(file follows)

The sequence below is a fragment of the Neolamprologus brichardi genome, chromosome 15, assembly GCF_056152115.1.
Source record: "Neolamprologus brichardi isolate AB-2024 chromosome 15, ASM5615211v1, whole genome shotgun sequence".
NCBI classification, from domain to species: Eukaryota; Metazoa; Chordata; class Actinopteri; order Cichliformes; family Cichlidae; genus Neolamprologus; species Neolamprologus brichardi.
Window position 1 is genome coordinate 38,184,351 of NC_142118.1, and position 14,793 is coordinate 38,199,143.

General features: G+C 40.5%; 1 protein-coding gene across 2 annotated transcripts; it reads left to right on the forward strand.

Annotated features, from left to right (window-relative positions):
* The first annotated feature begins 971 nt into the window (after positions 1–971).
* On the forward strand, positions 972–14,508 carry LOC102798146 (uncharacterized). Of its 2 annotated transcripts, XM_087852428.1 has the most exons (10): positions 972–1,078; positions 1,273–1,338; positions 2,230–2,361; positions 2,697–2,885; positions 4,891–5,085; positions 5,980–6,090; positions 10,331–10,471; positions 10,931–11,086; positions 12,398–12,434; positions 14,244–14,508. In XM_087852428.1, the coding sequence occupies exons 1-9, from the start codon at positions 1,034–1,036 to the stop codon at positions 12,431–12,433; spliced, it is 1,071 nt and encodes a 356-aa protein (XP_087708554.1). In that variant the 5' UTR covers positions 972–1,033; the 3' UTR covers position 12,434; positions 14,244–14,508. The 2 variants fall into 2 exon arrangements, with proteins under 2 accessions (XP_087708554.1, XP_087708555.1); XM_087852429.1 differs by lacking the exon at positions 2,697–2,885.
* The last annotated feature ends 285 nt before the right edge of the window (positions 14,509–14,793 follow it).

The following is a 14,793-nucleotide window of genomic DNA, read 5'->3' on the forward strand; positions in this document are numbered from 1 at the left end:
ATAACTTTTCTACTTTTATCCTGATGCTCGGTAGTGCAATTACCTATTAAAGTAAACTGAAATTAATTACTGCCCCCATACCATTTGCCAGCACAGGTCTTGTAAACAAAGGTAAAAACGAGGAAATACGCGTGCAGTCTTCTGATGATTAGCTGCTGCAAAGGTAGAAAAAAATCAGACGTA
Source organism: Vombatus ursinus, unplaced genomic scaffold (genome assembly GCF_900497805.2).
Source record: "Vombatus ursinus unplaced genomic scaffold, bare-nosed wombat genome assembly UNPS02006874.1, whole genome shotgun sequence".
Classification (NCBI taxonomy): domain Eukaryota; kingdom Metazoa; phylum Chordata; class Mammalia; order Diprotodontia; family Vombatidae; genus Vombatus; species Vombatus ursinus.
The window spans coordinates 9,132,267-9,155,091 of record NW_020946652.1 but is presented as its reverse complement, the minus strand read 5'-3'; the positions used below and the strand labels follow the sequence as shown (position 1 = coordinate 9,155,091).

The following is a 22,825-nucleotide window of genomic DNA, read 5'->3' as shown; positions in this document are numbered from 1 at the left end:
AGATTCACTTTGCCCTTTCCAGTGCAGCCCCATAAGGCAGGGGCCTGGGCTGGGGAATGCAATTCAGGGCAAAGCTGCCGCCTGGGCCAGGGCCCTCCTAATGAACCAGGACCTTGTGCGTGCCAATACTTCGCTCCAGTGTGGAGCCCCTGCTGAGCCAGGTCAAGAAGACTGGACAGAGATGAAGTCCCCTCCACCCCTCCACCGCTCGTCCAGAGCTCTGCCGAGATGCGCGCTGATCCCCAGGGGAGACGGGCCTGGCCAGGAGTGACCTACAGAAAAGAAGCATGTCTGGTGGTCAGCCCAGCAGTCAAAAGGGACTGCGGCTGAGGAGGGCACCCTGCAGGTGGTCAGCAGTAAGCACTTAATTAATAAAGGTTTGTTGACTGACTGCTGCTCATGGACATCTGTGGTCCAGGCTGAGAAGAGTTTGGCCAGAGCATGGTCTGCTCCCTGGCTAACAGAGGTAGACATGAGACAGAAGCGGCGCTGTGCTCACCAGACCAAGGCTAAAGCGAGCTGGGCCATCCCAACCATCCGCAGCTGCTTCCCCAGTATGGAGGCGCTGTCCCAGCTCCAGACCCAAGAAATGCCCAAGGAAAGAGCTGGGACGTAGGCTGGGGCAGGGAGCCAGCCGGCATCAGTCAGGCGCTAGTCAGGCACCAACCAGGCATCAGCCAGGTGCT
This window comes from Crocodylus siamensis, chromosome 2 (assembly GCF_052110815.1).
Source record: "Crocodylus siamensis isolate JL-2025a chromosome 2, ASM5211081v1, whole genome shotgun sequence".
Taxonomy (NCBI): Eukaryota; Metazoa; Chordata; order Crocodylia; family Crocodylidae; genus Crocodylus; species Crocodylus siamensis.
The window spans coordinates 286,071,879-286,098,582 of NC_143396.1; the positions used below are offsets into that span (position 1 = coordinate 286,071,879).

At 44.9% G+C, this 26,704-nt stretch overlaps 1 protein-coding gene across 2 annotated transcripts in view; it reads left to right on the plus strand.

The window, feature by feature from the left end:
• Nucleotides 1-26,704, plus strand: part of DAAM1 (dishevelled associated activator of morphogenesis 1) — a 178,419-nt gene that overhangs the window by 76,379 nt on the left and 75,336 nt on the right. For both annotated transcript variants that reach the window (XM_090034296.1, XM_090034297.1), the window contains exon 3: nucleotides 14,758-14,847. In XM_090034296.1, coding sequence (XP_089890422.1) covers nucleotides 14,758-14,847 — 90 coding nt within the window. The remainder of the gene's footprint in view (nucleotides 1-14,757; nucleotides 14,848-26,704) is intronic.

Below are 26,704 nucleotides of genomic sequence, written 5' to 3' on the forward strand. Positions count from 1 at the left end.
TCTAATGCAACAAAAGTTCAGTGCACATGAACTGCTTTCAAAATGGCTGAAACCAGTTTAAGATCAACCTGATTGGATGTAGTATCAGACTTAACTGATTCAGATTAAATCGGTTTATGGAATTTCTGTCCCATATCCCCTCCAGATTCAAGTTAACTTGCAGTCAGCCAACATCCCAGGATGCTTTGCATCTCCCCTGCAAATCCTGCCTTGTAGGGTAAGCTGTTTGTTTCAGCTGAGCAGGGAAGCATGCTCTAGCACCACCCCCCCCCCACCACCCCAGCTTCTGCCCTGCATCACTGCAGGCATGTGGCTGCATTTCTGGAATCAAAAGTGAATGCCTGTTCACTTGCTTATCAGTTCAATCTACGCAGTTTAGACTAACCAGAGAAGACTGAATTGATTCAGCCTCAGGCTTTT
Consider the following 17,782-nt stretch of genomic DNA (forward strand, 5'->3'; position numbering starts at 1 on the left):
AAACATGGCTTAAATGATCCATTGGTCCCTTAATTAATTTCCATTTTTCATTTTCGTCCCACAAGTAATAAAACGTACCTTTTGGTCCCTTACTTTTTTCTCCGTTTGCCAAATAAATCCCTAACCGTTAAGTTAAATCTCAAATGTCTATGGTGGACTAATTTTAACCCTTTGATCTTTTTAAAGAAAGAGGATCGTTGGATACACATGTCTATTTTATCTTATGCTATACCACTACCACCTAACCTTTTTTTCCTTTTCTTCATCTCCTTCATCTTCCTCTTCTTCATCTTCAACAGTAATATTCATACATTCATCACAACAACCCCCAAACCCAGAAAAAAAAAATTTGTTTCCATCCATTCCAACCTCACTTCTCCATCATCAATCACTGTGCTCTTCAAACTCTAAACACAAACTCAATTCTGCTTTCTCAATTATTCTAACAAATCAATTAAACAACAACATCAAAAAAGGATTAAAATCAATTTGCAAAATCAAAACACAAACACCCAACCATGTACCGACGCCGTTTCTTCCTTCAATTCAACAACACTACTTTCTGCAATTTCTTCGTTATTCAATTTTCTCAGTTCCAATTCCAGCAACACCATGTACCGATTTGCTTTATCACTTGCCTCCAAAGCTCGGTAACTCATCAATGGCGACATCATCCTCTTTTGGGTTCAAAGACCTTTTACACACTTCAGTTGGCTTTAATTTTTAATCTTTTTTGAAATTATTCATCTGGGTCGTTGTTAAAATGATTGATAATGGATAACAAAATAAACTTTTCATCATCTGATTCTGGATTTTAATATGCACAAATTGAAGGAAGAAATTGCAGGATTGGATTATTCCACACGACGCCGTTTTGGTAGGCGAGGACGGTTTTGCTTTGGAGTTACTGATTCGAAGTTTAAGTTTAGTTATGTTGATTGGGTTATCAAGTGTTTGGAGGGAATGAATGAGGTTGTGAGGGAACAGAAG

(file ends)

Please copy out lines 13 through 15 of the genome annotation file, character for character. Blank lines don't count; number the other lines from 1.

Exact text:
Source record: "Vombatus ursinus unplaced genomic scaffold, bare-nosed wombat genome assembly UNPS02006874.1, whole genome shotgun sequence".
Classification (NCBI taxonomy): domain Eukaryota; kingdom Metazoa; phylum Chordata; class Mammalia; order Diprotodontia; family Vombatidae; genus Vombatus; species Vombatus ursinus.
The window spans coordinates 9,132,267-9,155,091 of record NW_020946652.1 but is presented as its reverse complement, the minus strand read 5'-3'; the positions used below and the strand labels follow the sequence as shown (position 1 = coordinate 9,155,091).